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Wearable Medical Devices and you!

i am a long-time avid technologist. i began my tech career in the Apple world but moved to Enterprise Solutions later.


So, your doctor wants you to wear a connected Medical Device...

What happens if you go to the Doctor and the Doctor says you have an XYZ issue with your heart?

"I need you to wear this all day, every day." The Doctor hands you a band with a sizeable connected device in the center.

"Where?" you ask. The device is huge, too big to wear. " you say.

"Wear it under your shirt," the doctor answers.


But it is on a wrist band," you say.

There was a time when a connected medical device was like that. The devices were bulky and uncomfortable. But we don't have this issue as much now. A doctor has many options now that they didn't have just four or five years ago.

There are three distinctive types of connected medical devices today.

  1. Always on devices that are always connected (to the Doctor)
  2. Always on devices connected to a cellphone or tablet. The information is shared with the Doctor once a day, week, or Month.
  3. Devices that are only on when the patient initiates the device.

Device type 1 is always on and always connected. This device captures information about you and continually updates your Doctor with the data. The method may be directly connected to the internet or link to your cellular pheon and then share the information. But this device is always connected and sending data to your Doctor.

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The next type of these new wearable medical devices is more store and forward. In this scenario, you may still have an app on your phone or tablet. You have had a connected dongle on your home network/ The device collects data all day, or all day and all night, and uploads that data to a remote system at pre-determined intervals. Where the first device is broadcasting directly to a medical professional, this device may only store information for you to review. Your Doctor can also receive this information if you choose to do so.

The last type of device stores its information but is only uploaded when you request the device information. These devices may also upload data to your Doctor to study the impact of sleep or other issues on your health.

Do you validate parking?

The connected device isn't a cure-all for medical issues. It is merely one additional tool that your Doctor can consider. Several factors determine the type of device and the required connection.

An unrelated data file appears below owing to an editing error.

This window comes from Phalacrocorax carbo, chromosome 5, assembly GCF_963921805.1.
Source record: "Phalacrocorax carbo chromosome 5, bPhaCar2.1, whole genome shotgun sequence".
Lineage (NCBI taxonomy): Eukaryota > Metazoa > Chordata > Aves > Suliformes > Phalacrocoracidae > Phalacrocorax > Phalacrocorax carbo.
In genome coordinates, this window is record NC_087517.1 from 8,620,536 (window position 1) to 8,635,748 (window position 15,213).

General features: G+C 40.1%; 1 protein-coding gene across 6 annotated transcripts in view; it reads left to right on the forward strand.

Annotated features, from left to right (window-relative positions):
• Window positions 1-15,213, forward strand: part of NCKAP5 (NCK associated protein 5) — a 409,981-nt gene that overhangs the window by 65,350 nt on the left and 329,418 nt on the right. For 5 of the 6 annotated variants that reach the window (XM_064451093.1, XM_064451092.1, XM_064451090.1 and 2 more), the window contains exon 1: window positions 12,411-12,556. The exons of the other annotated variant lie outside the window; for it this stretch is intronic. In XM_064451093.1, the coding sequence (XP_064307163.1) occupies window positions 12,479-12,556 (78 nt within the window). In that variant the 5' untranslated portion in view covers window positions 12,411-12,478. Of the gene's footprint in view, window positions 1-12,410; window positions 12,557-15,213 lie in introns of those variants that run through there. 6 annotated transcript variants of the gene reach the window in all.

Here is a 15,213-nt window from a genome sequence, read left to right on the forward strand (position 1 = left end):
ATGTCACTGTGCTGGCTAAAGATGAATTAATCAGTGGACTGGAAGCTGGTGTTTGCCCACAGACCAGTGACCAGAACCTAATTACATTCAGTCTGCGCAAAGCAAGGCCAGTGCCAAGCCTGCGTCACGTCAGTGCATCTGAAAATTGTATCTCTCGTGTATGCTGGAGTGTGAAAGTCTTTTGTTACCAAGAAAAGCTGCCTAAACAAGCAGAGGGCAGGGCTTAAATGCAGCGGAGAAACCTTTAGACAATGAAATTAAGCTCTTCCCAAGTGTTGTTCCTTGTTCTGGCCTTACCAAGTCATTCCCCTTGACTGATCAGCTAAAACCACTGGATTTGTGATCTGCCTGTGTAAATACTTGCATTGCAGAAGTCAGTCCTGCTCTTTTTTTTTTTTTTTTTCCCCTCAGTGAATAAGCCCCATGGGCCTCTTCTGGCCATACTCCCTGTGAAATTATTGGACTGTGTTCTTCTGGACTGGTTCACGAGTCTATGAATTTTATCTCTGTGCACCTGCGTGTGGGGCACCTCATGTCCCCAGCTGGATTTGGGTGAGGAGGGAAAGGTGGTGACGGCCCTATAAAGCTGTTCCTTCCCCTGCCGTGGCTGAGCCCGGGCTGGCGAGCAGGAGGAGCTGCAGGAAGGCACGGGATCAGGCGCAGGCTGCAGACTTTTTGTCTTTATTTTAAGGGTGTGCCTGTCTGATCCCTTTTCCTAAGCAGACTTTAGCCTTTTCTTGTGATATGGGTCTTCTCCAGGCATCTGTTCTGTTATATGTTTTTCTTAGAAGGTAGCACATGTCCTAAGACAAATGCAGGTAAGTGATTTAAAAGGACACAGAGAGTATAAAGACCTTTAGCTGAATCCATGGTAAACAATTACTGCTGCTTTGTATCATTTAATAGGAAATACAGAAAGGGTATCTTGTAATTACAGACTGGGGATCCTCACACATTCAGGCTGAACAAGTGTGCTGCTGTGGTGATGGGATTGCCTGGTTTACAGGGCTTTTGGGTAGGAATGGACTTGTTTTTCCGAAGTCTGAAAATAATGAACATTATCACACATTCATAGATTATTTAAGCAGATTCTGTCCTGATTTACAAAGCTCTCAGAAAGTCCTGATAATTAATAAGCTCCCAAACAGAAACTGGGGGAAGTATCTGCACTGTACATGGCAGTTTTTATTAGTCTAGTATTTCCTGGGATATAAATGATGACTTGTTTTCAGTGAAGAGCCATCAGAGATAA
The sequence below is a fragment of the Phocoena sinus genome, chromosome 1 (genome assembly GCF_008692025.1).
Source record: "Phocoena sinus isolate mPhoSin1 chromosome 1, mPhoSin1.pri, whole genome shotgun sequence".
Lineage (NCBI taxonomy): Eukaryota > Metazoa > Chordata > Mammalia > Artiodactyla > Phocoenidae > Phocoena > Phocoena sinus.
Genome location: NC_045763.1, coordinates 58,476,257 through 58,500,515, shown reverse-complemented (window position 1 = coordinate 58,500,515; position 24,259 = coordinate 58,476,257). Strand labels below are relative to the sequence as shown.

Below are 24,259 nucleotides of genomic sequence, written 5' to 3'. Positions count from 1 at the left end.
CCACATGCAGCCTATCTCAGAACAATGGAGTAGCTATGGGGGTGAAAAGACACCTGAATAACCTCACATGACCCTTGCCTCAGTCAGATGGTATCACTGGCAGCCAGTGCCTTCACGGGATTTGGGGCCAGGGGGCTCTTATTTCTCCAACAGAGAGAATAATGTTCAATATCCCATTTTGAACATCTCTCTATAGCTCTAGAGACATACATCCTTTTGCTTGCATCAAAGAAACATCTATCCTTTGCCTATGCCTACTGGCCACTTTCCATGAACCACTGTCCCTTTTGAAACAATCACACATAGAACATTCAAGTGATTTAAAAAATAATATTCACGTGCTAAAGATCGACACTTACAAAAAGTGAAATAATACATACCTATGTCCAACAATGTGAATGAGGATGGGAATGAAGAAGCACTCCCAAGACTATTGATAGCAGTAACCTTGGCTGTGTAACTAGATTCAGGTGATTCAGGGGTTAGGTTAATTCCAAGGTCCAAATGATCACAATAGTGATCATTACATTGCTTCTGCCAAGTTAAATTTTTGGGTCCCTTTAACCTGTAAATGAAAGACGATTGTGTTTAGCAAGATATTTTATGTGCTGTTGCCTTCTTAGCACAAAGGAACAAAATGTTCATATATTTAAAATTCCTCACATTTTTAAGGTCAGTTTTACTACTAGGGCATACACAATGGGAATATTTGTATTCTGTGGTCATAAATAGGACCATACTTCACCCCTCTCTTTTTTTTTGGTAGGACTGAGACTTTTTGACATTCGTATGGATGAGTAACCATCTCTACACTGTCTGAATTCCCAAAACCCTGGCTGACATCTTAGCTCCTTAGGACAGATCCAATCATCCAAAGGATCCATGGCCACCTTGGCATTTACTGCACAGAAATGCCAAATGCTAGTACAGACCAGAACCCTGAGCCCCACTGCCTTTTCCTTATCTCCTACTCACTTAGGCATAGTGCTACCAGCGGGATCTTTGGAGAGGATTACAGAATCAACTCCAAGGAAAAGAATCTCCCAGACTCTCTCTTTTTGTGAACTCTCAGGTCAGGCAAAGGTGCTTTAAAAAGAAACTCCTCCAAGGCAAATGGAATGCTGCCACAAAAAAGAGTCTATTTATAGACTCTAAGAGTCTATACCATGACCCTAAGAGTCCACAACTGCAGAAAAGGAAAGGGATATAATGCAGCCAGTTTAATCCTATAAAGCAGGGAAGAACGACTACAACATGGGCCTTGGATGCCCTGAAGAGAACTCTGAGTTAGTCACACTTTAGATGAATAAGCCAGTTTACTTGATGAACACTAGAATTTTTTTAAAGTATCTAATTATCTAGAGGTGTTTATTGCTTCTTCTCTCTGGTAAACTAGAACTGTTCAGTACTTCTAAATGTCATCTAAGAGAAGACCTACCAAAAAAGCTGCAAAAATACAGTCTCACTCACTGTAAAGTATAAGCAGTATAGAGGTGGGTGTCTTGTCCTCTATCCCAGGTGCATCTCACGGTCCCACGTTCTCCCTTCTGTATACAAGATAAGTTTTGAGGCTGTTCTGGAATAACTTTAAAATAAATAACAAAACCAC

1. How critical is the information?
  2. How quickly does the Doctor need the information to make a decision?
  3. What are the required actions that must happen with the information?

When you have a medical issue that the Doctor needs to access in real-time, you get the always-on, always-connected device. That device provides information to your medical professionals to make real-time decisions impacting your health. Hearts, blood pressure, and blood sugar are things that, at times, are monitored in a real-time fashion. Real-time monitoring produces a lot of information, and the medical team must know what to look for when they get it. The timeframe for action with real-time information is minimal.

Updates once a day, week, or month devices tend to be tracking issues over time. These devices monitor ongoing, persistent, or non-life threatening conditions. Since the device may only go to a medical person for review, capturing and managing the data becomes essential. Depending on your condition, the Doctor may want different types of data. The highs and lows you experience during the day (Diabetic Monitor). Consistent connection and updated information (Pacemaker). It truly depends on the severity of the situation and what information your Doctor will want.

The last type is passive and doesn't always connect directly to a medical professional. An example of an offline storage medical device could be one given to a managed diabetic (AIC consistently below 6). It is more to collect lifestyle and supporting information to help the person maintain their continued success. It also gives your Doctor more details about your actions and activities. For example, for a person with diabetes, this might mean noting that their blood sugar is very low (50 or 60 mg/dl) right before lunch but higher than expected after dinner (200 mg/dl).

The world of connected medical devices is growing. There are devices now that let Doctors support and significantly improve the lives of their patients. Doctors can see the ongoing results from drugs and make clinical changes to treatment much faster now than ever before.

So, if you walk into your Doctor's office and they are smiling at you, offering you a connected medical device, there isn't anything to make you nervous. On the contrary, that device will help your Doctor deliver much more effective treatment for your ailment.

As the Doctor hands you the wearable medical device, instead of saying recoiling and asking where the device has to be worn, smile and say"

"do you validate parking?"

This content is accurate and true to the best of the author’s knowledge and is not meant to substitute for formal and individualized advice from a qualified professional.

© 2020 DocAndersen

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